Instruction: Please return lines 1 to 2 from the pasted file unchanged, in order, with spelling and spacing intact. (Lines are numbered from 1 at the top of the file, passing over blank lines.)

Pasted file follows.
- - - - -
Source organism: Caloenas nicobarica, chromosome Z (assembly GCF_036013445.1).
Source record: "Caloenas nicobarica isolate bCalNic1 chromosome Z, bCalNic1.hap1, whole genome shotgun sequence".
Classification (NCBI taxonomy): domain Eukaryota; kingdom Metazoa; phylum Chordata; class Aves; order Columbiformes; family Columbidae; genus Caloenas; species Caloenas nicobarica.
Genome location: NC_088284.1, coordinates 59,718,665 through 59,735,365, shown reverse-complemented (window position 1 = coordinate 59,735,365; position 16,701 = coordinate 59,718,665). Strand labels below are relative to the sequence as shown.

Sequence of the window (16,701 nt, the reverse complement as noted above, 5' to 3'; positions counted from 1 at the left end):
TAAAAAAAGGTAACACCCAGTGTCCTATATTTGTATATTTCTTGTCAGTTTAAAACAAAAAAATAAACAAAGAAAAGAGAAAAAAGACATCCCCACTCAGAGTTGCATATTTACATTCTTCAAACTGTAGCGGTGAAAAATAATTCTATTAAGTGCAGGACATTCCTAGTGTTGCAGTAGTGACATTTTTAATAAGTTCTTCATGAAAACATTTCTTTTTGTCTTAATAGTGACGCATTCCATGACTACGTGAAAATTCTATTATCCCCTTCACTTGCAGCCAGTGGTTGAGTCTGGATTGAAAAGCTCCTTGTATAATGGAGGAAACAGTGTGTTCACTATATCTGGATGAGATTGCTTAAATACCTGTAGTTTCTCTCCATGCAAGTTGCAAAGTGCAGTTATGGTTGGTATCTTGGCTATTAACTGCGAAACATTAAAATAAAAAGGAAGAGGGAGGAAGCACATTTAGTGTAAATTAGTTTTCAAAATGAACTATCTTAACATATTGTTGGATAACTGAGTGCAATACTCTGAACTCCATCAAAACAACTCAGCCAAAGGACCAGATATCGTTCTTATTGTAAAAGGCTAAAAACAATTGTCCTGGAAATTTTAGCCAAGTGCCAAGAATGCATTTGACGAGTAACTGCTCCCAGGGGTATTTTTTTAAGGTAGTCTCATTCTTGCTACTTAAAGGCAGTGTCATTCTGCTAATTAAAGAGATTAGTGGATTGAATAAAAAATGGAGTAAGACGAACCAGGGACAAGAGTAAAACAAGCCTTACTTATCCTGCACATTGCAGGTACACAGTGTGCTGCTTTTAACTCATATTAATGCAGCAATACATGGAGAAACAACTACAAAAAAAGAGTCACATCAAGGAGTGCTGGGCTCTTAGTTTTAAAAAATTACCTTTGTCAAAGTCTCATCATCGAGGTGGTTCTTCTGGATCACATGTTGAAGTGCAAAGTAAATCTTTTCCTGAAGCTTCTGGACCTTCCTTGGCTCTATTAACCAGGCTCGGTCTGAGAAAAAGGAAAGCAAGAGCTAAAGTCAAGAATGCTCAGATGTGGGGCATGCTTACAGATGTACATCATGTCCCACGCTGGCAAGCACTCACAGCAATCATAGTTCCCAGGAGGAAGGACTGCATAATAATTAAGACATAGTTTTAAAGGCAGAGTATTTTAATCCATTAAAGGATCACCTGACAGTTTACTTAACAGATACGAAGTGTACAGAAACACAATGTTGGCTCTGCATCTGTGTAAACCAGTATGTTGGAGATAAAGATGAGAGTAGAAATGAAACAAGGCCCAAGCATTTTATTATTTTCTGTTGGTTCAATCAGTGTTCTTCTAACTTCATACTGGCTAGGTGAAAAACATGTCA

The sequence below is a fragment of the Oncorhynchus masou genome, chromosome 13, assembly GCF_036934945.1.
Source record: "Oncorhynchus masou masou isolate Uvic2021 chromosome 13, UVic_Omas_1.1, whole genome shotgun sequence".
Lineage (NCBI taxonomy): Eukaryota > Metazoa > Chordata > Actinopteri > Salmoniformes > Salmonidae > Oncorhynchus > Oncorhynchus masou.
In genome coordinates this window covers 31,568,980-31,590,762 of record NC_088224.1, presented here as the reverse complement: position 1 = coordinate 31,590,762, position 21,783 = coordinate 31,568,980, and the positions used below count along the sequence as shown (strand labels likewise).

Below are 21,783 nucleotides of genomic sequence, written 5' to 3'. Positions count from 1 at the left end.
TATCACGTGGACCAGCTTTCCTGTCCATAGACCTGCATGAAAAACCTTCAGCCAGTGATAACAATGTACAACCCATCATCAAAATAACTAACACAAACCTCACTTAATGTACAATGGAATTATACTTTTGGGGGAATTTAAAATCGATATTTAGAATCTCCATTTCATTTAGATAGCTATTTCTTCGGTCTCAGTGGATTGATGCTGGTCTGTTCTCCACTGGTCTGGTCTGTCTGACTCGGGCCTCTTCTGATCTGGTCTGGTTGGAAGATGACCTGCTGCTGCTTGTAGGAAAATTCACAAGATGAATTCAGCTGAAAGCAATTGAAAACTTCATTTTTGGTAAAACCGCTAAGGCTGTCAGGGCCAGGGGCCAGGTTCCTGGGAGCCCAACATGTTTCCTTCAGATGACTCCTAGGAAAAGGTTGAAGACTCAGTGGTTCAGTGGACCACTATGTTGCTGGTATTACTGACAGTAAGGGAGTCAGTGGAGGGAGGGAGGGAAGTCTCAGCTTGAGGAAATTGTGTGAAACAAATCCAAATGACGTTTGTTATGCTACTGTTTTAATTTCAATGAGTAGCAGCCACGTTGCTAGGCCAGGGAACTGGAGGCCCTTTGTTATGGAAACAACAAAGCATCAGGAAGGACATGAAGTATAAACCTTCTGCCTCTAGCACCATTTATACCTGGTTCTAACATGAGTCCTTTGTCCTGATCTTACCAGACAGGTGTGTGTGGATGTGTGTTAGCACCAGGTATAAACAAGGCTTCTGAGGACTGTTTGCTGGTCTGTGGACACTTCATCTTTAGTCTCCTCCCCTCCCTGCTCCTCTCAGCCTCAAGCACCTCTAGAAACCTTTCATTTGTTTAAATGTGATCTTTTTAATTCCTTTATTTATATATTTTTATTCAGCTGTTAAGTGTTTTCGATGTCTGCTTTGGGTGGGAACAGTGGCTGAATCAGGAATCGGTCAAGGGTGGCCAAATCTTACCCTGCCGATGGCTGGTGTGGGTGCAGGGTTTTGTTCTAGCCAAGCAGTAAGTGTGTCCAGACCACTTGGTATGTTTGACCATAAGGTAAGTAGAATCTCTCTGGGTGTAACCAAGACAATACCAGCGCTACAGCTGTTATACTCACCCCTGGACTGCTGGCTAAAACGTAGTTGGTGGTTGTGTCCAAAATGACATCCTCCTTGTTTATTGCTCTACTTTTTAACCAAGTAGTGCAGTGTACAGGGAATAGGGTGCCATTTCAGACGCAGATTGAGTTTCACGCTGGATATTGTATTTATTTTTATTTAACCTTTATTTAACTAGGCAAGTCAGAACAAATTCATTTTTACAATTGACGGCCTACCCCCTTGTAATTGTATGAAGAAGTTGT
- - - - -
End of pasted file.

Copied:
Source organism: Caloenas nicobarica, chromosome Z (assembly GCF_036013445.1).
Source record: "Caloenas nicobarica isolate bCalNic1 chromosome Z, bCalNic1.hap1, whole genome shotgun sequence".